Trail cred “Rocks, roots, branches: The Northeast is brutal on tent floors and this one doesn’t even have a scuff,” said our tester after eight nights in the Adirondacks.
$140; 4 lbs, 3 oz. Buy Mountainsmith Bear Creek 2
The Best 3 Person Tents
Backpacking as a trio? Find a tent that won’t cramp your style (or your sleep). These roomy tents fit your gear, and help keep it organized.
Cotopaxi Techo 3
Our take It can be hard for groups to keep everything in its place in cavernous tents, but organization lovers rested easy in the Techo thanks to a whole bunch of storage options. Four interior mesh pockets, a gear loft, and an optional clear-plastic tablet sleeve ($9) positioned for movie watching ensure there’s a spot for all your toys. All those pockets line the guts of a stable tent that withstood thunderstorms with 30-mph winds, while a pair of pre-teens lounged around watching movies on an iPad. Two 10.5-square-foot vestibules provide more storage. The burly materials and extra storage add to the overall weight, but if you’re packing in an iPad, we suspect you don’t mind. On fast-and-light trips, leave the canopy at home and fastpack the fly and footprint for 4 lbs. 1 oz.
The details Mesh walls made for little condensation in rainy and humid North Carolina conditions, even with three people on board. The polyester fly held a taut pitch, and the 70-denier nylon floor proved so durable that our tester left his groundsheet at home. The 42.5-square-foot floor is close quarters for three adults, but the near-vertical walls make for ample elbowroom.
Trail cred “I’m an AT thru-hike ultralight snob of a backpacker, and I still chose to pack in the Techo for family trips since I knew the gear sleeves were a hit with the kids. Happy kids equals happy camping!” said our tester after at trip to Virginia’s Grayson Highlands State Park.
$280; 5 lbs, 8 oz. Buy Cotopaxi Techo 3
Marmot Tungsten UL 3P
Our take Not even a cyclone could budge this three-person Marmot fortress. Our Canadian testers weathered 50-mph wind gusts and almost 3 inches of overnight rain on Nova Scotia’s Cape Chignecto when a storm from Hurricane Matthew blew through their campsite. Setup is simple and a 20-denier polyester fly kept the pitch taut in the high winds, even when soaked (polyester doesn’t stretch when wet like nylon does, but it’s more expensive). Note: During the volatile storm, hard rain bounced off the ground and rebounded up underneath the fly, throwing some moisture onto the tent’s mesh walls.
The details The 41.5-square-foot floor is snug for three people (it’s a mansion for two), but was still adequate for our trio plus a small dog. Testers felt the near-vertical walls and 90-inch length easily compensated for the modest square footage, and the 46-inch ceiling is higher than others in this category. A vertical seam above the door creates sidewall tension, making it easy to unzip the door with one hand. Ding: Two vestibules (10.6 and 7.8 square feet) are on the small side for a trio’s gear.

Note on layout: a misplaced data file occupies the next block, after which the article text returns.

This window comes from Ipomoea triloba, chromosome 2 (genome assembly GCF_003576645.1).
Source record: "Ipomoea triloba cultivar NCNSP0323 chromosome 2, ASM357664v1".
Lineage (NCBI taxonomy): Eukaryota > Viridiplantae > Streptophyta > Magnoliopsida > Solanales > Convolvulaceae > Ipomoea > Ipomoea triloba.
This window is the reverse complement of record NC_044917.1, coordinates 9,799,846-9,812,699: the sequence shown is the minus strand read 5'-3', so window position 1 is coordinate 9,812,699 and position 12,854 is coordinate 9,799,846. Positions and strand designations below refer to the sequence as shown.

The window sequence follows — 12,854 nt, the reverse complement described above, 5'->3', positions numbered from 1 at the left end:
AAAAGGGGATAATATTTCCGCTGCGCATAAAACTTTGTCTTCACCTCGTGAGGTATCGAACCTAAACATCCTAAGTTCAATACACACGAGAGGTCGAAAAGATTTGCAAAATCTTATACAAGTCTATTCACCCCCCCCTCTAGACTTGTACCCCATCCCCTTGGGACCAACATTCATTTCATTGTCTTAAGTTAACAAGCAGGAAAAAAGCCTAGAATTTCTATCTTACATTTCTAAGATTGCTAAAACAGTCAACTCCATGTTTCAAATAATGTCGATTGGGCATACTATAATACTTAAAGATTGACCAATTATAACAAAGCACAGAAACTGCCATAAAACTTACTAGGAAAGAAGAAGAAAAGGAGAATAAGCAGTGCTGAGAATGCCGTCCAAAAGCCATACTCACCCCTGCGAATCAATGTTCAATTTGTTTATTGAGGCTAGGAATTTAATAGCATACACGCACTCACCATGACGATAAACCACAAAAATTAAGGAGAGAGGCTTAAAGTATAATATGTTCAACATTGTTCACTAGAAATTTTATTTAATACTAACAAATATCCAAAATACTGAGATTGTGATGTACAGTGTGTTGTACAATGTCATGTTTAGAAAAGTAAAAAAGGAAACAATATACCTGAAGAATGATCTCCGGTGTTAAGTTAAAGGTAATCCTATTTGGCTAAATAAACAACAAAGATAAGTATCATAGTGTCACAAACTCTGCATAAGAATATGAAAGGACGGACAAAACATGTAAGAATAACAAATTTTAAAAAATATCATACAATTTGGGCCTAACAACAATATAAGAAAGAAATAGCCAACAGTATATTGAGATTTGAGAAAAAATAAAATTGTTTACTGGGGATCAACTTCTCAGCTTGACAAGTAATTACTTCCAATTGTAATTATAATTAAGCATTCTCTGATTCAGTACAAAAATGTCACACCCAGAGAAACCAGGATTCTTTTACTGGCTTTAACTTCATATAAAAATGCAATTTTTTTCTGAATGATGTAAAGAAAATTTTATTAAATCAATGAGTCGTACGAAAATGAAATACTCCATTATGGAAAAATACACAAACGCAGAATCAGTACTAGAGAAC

Trail cred “This tent withstood a storm that downed a dozen spruce trees and caused the river to rise more than 2 feet,” says our Canadian tester. “It’s trustworthy.”
$389; 4 lbs, 1 oz. Buy Marmot Tungsten UL 3P
The Best Family Tents
Sometimes, you want to bring the whole family. Make sure you have enough room for you, your kids, your friends, your dog, and the rest of your trail family with a tent that works as well in the backcountry as it does in the frontcountry.
Therm-a-Rest Tranquility 6
Our take Families who want frontcountry comfort for staging backcountry adventures will appreciate the thoughtful features that make this six-person Therm-a-Rest palace so user-friendly. Giant mesh doors (67 inches tall; one on each end) open up to two 16-square-foot vestibules that are built into the tent canopy for a good transition between the outdoors and the tent interior. Which is to say, livability is extraordinary. Each vestibule features four mesh pockets, two corner shoe mats, and multiple hooks to hang wet clothing, making this behemoth good for kids. Extreme organization continues inside with 16 interior pockets and 25 tabs for hanging gear. Two zippered ports on the tent and fly walls allow for pass-through cords to solar panels. Bonus: A straightforward pitch meant one tester was able to pitch the tent alone—rare in this category. The stuffsack has packstraps, which are handy for hauling the massive shelter.
The details With a 66-square-foot floor, there’s legit room for six. Polyester (68-denier in the fly; 150-denier in the floor) create a durable shelter that stayed taut even after 2 inches of snow fell on our testers during a fall trip in Colorado. Ding: The 74-inch peak height is comparable to other basecamp shelters, but taller testers struggled with the sloped ceilings. For bonus living space, nab yourself the Arrowspace Shelter (sold separately; 8 lbs.; $300). This freestanding A-frame attaches to either end for an additional 75 to 95 square feet of adjustable, floorless space to stash extra gear, wait out a storm, or stay in the shade.
Trail cred “We were hoping for fall sunshine but got snow and 20-mph winds instead,” said a tester after a chilly weekend in Crested Butte. “The pitch stood strong. We never had to tighten or resecure it.”
$600; 17 lbs, 15 oz. Buy Therm-a-Rest Tranquility 6
Tent Testing Data
Nights out: 247
Miles hiked: 1,029
Strongest wind: 55 mph (Cape Chignecto, Canada)
Longest night: 14 hours (Chugach National Forest, AK)
Wettest spell: 4 days (Prince Edward Island, Canada)
Highest camp: 11,500 ft. (Wind River Range, WY)
Tent Buying Tips
Bring your stuff: Climb in and spread out. Put as many people inside as you intend to in the field. See how the space works.
Stay focused: Figure out your priorities for access, features, weight, and price before you get to the store. Then stick to them.